• Review data and outcomes

Data is great, but if you collect data and don’t utilize it to make decisions, it’s useless.

With an Excel spreadsheet, you’ll have a wide range of data available to you (and if you’re following the last point, you’ll have compiled that data into easy-to-understand formats). Use this information to inform your decision-making and forecast outcomes.

One of the goals of inventory management is to be able to predict trends and outcomes. Use this information to aid you in the process.

  • Upgrade to a SaaS solution as needed

Excel can serve as an excellent bridge between hand inventory and inventory management software. However, as your business grows, there will come a day when Excel is no longer feasible as an inventory management tool.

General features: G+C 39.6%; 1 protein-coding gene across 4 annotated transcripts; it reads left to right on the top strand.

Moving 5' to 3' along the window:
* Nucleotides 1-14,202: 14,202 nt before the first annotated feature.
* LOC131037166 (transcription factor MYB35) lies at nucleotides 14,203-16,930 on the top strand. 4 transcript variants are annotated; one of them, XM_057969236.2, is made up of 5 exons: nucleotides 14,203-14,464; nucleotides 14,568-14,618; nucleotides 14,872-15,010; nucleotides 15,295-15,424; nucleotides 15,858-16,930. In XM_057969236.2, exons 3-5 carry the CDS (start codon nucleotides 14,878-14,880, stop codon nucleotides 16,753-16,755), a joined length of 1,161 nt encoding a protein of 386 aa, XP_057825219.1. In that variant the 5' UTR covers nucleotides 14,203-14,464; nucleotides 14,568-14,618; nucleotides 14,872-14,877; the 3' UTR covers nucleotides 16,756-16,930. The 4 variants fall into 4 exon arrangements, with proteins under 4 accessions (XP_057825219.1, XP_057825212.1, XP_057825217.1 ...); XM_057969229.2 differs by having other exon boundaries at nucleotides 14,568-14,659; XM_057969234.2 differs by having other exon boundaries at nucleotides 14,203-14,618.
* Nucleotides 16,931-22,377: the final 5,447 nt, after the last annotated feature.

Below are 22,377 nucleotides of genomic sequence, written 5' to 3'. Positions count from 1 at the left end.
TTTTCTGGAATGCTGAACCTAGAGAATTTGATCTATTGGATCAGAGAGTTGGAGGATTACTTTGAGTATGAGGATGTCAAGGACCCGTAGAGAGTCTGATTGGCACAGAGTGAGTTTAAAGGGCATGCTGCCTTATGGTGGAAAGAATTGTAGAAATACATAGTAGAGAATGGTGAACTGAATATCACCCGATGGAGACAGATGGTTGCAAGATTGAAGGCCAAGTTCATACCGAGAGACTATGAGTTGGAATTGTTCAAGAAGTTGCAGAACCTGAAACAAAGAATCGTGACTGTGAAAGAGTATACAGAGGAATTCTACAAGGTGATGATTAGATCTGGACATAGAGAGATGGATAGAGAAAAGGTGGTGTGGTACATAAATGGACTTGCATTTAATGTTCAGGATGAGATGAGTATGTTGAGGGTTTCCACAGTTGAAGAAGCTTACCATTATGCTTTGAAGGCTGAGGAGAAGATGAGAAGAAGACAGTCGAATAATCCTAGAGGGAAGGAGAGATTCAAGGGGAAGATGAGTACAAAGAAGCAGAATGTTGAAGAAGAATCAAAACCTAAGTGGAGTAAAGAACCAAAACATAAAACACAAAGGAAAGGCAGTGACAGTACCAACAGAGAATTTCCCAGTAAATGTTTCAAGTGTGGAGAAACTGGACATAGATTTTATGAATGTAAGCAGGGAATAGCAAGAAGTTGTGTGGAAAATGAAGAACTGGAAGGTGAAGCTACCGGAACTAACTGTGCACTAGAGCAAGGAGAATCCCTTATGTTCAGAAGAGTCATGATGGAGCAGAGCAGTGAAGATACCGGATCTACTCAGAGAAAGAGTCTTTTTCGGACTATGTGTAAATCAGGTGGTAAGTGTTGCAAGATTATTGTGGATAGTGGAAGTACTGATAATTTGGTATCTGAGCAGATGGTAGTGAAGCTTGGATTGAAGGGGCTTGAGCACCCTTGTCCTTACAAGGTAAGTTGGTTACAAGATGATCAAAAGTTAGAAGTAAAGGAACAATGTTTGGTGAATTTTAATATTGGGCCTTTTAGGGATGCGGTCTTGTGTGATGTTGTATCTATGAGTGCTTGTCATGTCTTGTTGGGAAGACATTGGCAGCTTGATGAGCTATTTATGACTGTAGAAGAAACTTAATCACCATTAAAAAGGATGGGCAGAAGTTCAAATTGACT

When that day arrives, understand that software solutions are  available to help you take your inventory management to the next level. Even better, many of these solutions offer a level of functionality you can only dream of with spreadsheets.

When your time with Excel draws to a close, don’t hold on. Embrace the next step. Change can be scary, but the right inventory management software can help you reach new heights.

Final thoughts

Excel may not be everyone’s favorite piece of software, but it’s hard to deny its versatility. 

If you’re a mid-sized business who’s grown beyond hand tracking your inventory, but you aren’t quite ready to dive into the world of inventory management software, then Excel is a legitimate solution. 

Whether you’re looking to create your own customized inventory spreadsheet or download a template, there are solutions here that meet every need. It’s just a matter of deciding what you need and finding the Excel sheet that fits.

Like any system, Excel is not perfect. Following the best practices in this article can help you avoid potential pitfalls while taking control of your inventory.